Part 3 of your paper: Student and Woman Researched

1) How is the woman you chose like you & unlike you with regard to gender, race, class, sexual orientation, and ability?

2) How have your experiences of oppression and privilege and her experiences of oppression and privilege been similar and different?  

3) What lessons or inspirations have you gained from researching this woman?

 

Papers are expected to be grammatically and stylistically correct. Having too many of these problems will lower the letter grade of the paper.

 

Some Ideas for Women to Research for the Biography Project (But don’t feel confined to these!) 

Teena Brandon, Gwendolyn Brooks, Z Budapest, Nannie Helen Burroughs, Connie Chung, Bessie Coleman, Marie Curie, Dorothy Dandridge, Angela Davis, Waris Dirie, Leslie Feinburg, Matilda Joslyn Gage, Althea Gibson, Sara Good, Billie Holiday, Fannie Lou Hamer, bell hooks, Zora Neale Hurston, Mae Jemison, Frida Kahlo, Susanna Kaysen, Billie Jean King, Audre Lorde, Harriet Martineau, Grace O'Malley, Rosa Parks, Charlotte Ray

Janet Reno, Faith Ringhold, Wilma Rudolph, Mary Jane Seacole, Betty Shabazz, Elizabeth Cady Stanton, Starhawk, Gertrude Stein, Sojourner Truth

Harriet Tubman, Ida B. Wells, Alice Walker, Madam CJ Walker, Ethyl Waters

 

 

 

Course Schedule

Week #1 January 7th 

Introductions

Discussion 

Review Course Syllabus

Watch Video

 

 

Week #2 January 14th

Quiz

Women’s Studies: Perspectives and Practices (1-17)

Claiming an Education, Adrienne Rich (18-20)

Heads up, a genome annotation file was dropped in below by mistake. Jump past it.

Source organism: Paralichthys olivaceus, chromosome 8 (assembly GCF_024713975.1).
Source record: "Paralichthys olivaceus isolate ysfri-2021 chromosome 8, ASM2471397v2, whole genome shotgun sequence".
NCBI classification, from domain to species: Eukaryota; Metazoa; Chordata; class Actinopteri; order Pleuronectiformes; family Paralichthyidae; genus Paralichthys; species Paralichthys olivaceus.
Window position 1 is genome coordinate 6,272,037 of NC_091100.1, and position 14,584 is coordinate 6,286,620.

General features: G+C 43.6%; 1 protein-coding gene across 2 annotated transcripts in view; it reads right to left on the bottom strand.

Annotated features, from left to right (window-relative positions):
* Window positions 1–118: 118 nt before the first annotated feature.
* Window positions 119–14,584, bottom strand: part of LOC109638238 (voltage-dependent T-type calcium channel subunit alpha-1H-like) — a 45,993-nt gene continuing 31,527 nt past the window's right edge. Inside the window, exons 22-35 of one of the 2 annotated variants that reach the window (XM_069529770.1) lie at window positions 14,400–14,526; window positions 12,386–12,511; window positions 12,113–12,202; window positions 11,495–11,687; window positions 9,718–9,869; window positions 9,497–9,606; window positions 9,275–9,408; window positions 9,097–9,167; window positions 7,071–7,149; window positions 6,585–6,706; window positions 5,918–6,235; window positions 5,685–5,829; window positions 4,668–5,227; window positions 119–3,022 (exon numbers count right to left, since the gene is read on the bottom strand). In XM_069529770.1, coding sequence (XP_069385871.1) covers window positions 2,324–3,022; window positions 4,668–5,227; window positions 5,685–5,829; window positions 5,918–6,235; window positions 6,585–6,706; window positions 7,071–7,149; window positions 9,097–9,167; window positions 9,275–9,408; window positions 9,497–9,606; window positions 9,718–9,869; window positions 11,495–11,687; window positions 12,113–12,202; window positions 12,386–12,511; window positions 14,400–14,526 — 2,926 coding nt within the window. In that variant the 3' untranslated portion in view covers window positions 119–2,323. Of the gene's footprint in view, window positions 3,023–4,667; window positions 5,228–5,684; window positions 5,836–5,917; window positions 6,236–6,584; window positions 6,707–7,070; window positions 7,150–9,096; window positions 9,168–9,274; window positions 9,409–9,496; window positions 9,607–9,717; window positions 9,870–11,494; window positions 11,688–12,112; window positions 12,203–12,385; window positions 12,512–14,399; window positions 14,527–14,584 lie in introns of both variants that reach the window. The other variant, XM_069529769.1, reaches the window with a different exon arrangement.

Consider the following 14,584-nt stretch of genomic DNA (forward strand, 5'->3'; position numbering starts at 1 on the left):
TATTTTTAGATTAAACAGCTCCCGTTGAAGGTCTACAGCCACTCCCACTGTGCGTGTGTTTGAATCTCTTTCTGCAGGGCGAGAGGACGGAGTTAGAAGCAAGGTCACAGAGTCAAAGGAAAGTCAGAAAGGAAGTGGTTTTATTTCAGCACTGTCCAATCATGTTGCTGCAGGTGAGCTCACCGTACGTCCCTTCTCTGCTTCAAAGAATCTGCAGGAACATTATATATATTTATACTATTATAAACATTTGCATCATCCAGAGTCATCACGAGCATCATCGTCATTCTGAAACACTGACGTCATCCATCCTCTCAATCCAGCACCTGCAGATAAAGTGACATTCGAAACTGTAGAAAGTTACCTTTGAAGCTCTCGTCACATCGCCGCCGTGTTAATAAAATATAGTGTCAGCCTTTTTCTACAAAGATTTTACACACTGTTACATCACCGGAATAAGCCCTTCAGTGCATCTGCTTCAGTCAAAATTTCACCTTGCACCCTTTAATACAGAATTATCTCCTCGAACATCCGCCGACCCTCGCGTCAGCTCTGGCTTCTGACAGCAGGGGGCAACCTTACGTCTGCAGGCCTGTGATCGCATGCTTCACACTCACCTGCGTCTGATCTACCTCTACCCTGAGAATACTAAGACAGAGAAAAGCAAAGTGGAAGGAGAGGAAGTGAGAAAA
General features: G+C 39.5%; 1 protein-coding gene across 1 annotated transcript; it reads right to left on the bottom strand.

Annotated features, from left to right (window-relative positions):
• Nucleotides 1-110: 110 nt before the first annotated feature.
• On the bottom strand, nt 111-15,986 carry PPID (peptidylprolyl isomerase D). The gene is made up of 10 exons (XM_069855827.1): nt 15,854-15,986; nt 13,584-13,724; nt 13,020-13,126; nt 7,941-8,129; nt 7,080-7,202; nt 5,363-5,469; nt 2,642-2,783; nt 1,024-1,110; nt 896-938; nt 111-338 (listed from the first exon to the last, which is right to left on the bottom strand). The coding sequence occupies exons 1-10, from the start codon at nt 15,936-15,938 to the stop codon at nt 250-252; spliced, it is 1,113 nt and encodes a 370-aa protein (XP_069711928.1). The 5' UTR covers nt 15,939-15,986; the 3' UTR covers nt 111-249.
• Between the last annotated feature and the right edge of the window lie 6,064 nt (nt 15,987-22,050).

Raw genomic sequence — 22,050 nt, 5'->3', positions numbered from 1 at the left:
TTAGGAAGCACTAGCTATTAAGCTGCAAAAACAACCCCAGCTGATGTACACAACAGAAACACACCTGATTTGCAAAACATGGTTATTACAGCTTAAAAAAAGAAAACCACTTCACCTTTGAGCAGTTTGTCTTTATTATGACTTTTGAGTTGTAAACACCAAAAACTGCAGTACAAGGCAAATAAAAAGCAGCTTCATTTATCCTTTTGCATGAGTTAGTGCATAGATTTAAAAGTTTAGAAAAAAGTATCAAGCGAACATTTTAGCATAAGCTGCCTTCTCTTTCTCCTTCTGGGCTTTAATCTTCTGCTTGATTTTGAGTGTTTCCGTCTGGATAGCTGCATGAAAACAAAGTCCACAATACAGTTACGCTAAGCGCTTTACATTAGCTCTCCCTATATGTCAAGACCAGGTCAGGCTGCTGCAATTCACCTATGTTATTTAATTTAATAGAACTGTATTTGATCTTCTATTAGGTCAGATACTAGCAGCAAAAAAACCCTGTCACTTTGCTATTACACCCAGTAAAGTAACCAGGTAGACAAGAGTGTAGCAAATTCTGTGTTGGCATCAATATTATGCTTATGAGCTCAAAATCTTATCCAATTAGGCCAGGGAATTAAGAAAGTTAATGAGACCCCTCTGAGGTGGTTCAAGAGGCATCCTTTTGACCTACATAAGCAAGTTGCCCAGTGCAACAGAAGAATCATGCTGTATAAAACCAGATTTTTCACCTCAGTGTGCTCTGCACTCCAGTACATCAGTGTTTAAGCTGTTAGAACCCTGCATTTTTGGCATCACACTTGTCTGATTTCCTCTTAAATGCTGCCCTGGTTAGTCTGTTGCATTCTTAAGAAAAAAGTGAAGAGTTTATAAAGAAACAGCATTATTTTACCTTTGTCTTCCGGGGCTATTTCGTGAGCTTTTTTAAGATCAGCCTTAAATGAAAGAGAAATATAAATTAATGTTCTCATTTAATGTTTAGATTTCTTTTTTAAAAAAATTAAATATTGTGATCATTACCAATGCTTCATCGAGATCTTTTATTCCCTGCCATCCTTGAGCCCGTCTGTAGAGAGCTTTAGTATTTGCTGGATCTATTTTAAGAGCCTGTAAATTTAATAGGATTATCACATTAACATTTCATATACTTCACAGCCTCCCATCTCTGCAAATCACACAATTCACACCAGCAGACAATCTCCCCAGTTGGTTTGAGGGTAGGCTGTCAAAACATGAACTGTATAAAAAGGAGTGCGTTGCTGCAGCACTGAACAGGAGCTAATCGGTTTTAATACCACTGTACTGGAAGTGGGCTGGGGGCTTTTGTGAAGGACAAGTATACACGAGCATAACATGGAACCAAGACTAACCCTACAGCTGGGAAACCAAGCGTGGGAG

Letter One: Your Legacy, Phyllis Chesler (21-24)

Beyond Bean Counting, Jee Yeun Lee (36-39)

Shame, Guilt, and Responsibility, Allan G. Johnson (40-43)

Denials of Inequality, Deborah L. Rhode (43-45)

Fear of Feminism: Why Young Women Get the Willies, Lisa Maria Hogeland (532-535)

Real Men Join the Movement, Michael Kimmel (536-540)

Web site

Burning Bras...Not Exactly

http://www.sexingthepolitical.com/2001/two/bras.html

 

Week #3 January 21st

Quiz

Systems of Privilege and Inequality in Women's Lives  (46-56) 

Toward a New Vision: Race, Class, and Gender as Categories of Analysis and Connection, Patricia Hill Collins (57-65)

Oppression, Marilyn Frye (66-68)

Homophobia: A Weapon of Sexism, Suzanne Pharr (74-78)

White Privilege and Male Privilege, Peggy McIntosh (78-86)  

Web site

White Privilege Shapes the US , http://uts.cc.utexas.edu/~rjensen/freelance/whiteprivilege.htm

Web site

More Thoughts on White Privilege, http://uts.cc.utexas.edu/~rjensen/freelance/whitefolo.htm

Something About the Subject Makes It Hard to Name, Gloria Yamato (86-89)

Tired of Playing Monopoly?, Donna Langston (89-94)

The Plurality of Gender­-Based Realities, Virginia Sapiro (125-129)

When I Was Growing Up, Nellie Wong (130-131)

Web site

Fear of Whitey,

 http://www.wweek.com/flatfiles/news3144.lasso

Web site

Teaching Tolerance,

http://www.teachingtolerance.org (Click "Examine Your Role." Click "Test

Yourself for Hidden Bias." Read and at bottom of page, click "Go." Do the "Black and White Race Bias" test and at least one other test. Check out how you scored.)

Web site

http://www.tolerance.org/maps/hate/index.html (What hate groups are in Vancouver & Portland ?)

 

Week #4 January 28th 

Quiz

Biography Project Part 1 due

Gender Stereotyping in the English Language, Laurel Richardson (68-73)

Learning Gender in a Diverse Society, (107-118)

X: A Fabulous Child's Story, Lois Gould (119-121)

The Social Construction of Gender, Judith Lorber (121-124)

Boys Will Be Boys and Girls Will Not, Mariah Burton Nelson (135-141)

What Are Little Boys Made Of?, Michael Kimmel (141-144)

Web site